Blay: Yeah. I mean, oftentimes Black women can not just be in the culture, they have to mean something. So, Cardi B can't just be a rapper. She has to be this representative of some feminist utopic ideal of the rags to riches story and every action that she makes has to be politicized in some way. And I don't think that that's a bad thing. I think that that's just a reality of the culture that we live in. But then, I don't think anyone ever really considers what it is to be that person who has to take on so much, who has so much projected onto their bodies, onto their sexuality. I mean, Cardi B, she had the song, WAP, come out last year. It was a huge, huge hit. For a lot of people, it was an anthem of female sexual power. And that's so refreshing. But then there are people who say, "Okay, but this is going too far." I remember when that song came out, I was at a dinner party somewhere and one of the people at the dinner was really, really upset by the song and by the video. This was a man, and he said, "What are you representing when you talk about your body in this way, when you talk about your anatomy in this way? What does it say about Black women?" I found that so interesting because it's like, why does someone like Cardi or someone like Lizzo or Beyonce or whoever have to represent all Black women ever, right? It's like there are people who are going to hear this song and get their life and be like, "Yes. WAP, that's me," and they're people who are not going to go inside, identify with it at all. And that is art, that is the point. It resonates with some people and it doesn't with others. But to say that her being her authentic self is in some way hindering or taking women back a few pegs, it's unfair. If you say that you want women to be empowered, you have to accept them and all of their messiness and all of their brilliance and all of their vulgarness. It has to be the whole package. It may make you uncomfortable, but that's something that rather than placing the blame on her, you might want to interrogate for yourself why a Black woman talking openly and honestly about her body is abhorrent to you.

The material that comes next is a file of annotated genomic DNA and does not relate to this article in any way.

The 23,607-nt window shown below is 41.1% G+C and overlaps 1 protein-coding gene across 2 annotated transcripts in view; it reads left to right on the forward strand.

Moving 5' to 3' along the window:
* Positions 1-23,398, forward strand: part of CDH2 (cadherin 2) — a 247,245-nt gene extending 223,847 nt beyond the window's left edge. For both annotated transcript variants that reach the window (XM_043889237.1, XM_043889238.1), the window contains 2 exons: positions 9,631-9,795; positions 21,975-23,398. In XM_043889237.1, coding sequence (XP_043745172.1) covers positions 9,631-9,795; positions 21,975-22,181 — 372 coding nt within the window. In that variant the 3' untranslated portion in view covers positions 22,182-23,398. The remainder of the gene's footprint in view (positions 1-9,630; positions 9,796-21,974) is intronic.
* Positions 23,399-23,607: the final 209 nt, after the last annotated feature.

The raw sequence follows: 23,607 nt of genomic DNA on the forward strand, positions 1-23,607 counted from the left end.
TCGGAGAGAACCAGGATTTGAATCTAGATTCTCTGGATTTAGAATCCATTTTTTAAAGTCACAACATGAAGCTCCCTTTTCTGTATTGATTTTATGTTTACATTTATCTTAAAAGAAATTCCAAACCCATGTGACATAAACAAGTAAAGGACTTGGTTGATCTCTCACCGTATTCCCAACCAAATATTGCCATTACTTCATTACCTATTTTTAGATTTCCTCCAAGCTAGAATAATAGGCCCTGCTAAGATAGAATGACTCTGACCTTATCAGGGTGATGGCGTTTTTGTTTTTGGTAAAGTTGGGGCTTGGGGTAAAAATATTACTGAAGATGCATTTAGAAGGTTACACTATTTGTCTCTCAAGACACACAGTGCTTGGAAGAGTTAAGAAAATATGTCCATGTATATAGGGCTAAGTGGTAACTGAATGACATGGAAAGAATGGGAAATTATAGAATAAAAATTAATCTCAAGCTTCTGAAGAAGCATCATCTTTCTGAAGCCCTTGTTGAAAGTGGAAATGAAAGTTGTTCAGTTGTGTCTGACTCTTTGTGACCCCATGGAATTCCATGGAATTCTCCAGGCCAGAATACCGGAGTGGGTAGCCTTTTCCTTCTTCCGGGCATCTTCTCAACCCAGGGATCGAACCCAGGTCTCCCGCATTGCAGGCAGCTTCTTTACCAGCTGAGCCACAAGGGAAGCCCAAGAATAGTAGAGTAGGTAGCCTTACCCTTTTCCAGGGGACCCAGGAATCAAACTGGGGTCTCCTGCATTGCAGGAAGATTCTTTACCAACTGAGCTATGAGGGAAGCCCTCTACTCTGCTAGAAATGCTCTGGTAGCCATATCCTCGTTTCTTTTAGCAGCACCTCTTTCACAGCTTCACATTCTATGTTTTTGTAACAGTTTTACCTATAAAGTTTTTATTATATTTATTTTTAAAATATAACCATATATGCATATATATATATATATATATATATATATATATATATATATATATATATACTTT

Chideya: As we wrap up, we've been talking about some heavy stuff within the framework of a book called Carefree Black Girls. I want you to just take a deep breath and talk to me about what being carefree really means to you, where you feel carefree, how you get to being carefree, all of it.